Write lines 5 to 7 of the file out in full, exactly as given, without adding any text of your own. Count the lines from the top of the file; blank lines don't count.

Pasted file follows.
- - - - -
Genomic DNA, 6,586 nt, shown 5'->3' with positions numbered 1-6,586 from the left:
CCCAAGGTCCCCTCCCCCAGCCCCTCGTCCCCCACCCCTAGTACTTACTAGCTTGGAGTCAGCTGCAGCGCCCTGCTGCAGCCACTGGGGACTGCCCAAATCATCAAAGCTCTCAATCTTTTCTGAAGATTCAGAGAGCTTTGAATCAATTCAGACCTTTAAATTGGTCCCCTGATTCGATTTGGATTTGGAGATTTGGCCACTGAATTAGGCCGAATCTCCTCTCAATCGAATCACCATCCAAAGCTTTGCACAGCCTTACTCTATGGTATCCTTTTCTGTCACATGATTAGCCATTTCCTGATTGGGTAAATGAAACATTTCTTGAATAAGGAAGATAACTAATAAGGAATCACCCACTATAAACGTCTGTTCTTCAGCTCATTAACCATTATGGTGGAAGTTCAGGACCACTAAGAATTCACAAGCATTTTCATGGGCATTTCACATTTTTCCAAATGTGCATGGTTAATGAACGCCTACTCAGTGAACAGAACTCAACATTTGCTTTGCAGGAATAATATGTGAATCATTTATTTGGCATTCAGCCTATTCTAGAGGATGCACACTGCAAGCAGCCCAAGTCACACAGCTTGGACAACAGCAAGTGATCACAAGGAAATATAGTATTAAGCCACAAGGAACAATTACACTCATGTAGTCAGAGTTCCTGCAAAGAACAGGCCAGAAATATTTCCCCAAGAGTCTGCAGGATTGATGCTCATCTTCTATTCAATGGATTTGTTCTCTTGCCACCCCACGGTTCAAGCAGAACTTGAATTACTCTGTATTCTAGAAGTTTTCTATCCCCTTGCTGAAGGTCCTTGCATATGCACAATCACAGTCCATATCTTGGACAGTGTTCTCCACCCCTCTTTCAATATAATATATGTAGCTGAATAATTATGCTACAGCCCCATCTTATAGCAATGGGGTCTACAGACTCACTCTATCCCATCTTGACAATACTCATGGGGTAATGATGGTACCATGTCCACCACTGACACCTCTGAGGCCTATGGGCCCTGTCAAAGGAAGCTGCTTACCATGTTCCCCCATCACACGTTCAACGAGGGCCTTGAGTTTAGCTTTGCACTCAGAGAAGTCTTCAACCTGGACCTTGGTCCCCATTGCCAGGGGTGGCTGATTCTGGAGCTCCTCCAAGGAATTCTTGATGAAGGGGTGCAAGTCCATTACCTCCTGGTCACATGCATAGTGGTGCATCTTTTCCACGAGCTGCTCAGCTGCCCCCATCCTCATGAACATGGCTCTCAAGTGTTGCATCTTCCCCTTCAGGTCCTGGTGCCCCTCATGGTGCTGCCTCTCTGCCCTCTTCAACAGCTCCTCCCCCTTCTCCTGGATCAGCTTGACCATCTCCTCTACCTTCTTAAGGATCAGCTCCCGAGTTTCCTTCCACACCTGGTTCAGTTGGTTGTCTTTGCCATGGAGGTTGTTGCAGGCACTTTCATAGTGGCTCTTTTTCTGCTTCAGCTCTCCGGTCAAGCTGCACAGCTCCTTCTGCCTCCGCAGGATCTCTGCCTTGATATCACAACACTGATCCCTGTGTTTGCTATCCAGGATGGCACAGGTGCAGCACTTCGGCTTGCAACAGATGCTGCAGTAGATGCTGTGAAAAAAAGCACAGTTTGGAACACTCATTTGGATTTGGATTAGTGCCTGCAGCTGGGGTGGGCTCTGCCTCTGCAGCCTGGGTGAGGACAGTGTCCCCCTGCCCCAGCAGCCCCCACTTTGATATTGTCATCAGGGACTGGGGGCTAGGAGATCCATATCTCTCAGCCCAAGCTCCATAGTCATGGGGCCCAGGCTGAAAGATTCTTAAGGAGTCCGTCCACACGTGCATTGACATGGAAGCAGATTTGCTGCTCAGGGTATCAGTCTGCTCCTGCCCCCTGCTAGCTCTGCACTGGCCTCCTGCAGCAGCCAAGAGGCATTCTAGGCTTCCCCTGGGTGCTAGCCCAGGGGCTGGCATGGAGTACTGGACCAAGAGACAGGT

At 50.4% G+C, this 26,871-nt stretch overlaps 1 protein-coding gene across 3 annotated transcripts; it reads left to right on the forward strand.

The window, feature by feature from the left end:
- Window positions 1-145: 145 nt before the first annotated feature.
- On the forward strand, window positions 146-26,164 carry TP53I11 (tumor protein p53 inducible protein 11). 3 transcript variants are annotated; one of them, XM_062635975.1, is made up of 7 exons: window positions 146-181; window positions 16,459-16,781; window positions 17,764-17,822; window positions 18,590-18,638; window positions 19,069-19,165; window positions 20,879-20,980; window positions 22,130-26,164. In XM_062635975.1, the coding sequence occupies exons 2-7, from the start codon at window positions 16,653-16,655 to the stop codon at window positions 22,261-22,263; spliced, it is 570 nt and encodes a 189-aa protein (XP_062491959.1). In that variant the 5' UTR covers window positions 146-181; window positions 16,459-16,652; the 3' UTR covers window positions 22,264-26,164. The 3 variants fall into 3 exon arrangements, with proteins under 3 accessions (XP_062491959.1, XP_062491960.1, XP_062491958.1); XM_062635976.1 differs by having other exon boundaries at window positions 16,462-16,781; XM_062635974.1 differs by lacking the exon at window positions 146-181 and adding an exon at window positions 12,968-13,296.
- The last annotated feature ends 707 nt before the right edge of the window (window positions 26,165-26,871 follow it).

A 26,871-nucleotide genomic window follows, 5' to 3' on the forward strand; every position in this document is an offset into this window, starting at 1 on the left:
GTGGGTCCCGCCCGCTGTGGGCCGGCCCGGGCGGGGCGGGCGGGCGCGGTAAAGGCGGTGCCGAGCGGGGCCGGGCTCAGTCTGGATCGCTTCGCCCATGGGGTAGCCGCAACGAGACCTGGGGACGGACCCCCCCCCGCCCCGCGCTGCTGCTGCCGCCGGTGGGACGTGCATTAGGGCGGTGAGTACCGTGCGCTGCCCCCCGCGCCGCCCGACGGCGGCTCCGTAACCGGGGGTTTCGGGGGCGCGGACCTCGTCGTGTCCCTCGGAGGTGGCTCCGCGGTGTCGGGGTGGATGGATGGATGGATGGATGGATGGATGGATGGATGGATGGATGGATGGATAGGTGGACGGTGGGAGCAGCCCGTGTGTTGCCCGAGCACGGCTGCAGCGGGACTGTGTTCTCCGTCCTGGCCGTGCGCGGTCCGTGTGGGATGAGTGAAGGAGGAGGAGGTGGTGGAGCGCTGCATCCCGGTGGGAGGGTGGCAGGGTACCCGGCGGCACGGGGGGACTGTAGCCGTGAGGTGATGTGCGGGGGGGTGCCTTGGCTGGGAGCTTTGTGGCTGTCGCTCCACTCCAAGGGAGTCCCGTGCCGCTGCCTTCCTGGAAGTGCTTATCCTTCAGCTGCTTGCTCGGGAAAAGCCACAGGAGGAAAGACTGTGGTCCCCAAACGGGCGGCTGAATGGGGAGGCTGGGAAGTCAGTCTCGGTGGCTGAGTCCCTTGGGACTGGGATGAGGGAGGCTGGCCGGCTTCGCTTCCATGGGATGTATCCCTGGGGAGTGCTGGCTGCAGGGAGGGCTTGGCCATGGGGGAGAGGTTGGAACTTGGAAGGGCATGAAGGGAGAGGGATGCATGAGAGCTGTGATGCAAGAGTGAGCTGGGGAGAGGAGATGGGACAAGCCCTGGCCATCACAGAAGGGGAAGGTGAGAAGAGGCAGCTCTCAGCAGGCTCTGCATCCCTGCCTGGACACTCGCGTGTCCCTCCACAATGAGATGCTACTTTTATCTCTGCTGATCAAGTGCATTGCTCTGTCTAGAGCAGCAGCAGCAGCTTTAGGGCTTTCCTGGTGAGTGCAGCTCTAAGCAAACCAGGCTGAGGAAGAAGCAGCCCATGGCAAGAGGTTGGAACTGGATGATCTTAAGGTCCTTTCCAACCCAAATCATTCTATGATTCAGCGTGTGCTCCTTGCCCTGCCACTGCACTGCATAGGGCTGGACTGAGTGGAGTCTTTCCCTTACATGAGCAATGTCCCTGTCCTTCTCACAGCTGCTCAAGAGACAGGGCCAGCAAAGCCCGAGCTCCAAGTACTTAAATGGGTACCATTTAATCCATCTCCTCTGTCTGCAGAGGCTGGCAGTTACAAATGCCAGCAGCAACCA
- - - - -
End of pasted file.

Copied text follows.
- Window positions 1-145: 145 nt before the first annotated feature.
- On the forward strand, window positions 146-26,164 carry TP53I11 (tumor protein p53 inducible protein 11). 3 transcript variants are annotated; one of them, XM_062635975.1, is made up of 7 exons: window positions 146-181; window positions 16,459-16,781; window positions 17,764-17,822; window positions 18,590-18,638; window positions 19,069-19,165; window positions 20,879-20,980; window positions 22,130-26,164. In XM_062635975.1, the coding sequence occupies exons 2-7, from the start codon at window positions 16,653-16,655 to the stop codon at window positions 22,261-22,263; spliced, it is 570 nt and encodes a 189-aa protein (XP_062491959.1). In that variant the 5' UTR covers window positions 146-181; window positions 16,459-16,652; the 3' UTR covers window positions 22,264-26,164. The 3 variants fall into 3 exon arrangements, with proteins under 3 accessions (XP_062491959.1, XP_062491960.1, XP_062491958.1); XM_062635976.1 differs by having other exon boundaries at window positions 16,462-16,781; XM_062635974.1 differs by lacking the exon at window positions 146-181 and adding an exon at window positions 12,968-13,296.
- The last annotated feature ends 707 nt before the right edge of the window (window positions 26,165-26,871 follow it).